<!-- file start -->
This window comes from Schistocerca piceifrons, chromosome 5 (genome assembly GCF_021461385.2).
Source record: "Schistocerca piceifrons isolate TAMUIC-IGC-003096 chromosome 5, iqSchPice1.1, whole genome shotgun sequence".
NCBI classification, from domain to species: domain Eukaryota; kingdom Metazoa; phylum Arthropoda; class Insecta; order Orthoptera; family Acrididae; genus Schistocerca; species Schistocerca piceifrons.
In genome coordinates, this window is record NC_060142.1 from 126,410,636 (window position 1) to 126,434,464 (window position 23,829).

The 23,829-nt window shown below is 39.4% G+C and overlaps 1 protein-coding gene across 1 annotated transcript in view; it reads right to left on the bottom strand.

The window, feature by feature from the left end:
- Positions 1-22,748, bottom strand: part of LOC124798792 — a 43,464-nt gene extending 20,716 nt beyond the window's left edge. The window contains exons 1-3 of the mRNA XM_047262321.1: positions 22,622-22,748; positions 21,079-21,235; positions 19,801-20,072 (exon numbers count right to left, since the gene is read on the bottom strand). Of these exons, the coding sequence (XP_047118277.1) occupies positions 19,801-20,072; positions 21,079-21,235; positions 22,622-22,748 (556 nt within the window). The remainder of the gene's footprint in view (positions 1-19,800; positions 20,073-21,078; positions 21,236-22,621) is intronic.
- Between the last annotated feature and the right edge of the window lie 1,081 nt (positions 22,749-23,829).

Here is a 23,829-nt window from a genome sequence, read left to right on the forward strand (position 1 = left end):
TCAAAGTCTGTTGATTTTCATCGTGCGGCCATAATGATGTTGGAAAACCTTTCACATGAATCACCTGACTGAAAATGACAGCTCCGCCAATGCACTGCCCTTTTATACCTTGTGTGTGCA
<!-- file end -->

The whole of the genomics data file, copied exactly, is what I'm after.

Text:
This window comes from Schistocerca piceifrons, chromosome 5 (genome assembly GCF_021461385.2).
Source record: "Schistocerca piceifrons isolate TAMUIC-IGC-003096 chromosome 5, iqSchPice1.1, whole genome shotgun sequence".
NCBI classification, from domain to species: domain Eukaryota; kingdom Metazoa; phylum Arthropoda; class Insecta; order Orthoptera; family Acrididae; genus Schistocerca; species Schistocerca piceifrons.
In genome coordinates, this window is record NC_060142.1 from 126,410,636 (window position 1) to 126,434,464 (window position 23,829).

The 23,829-nt window shown below is 39.4% G+C and overlaps 1 protein-coding gene across 1 annotated transcript in view; it reads right to left on the bottom strand.

The window, feature by feature from the left end:
- Positions 1-22,748, bottom strand: part of LOC124798792 — a 43,464-nt gene extending 20,716 nt beyond the window's left edge. The window contains exons 1-3 of the mRNA XM_047262321.1: positions 22,622-22,748; positions 21,079-21,235; positions 19,801-20,072 (exon numbers count right to left, since the gene is read on the bottom strand). Of these exons, the coding sequence (XP_047118277.1) occupies positions 19,801-20,072; positions 21,079-21,235; positions 22,622-22,748 (556 nt within the window). The remainder of the gene's footprint in view (positions 1-19,800; positions 20,073-21,078; positions 21,236-22,621) is intronic.
- Between the last annotated feature and the right edge of the window lie 1,081 nt (positions 22,749-23,829).

Here is a 23,829-nt window from a genome sequence, read left to right on the forward strand (position 1 = left end):
TCAAAGTCTGTTGATTTTCATCGTGCGGCCATAATGATGTTGGAAAACCTTTCACATGAATCACCTGACTGAAAATGACAGCTCCGCCAATGCACTGCCCTTTTATACCTTGTGTGTGCA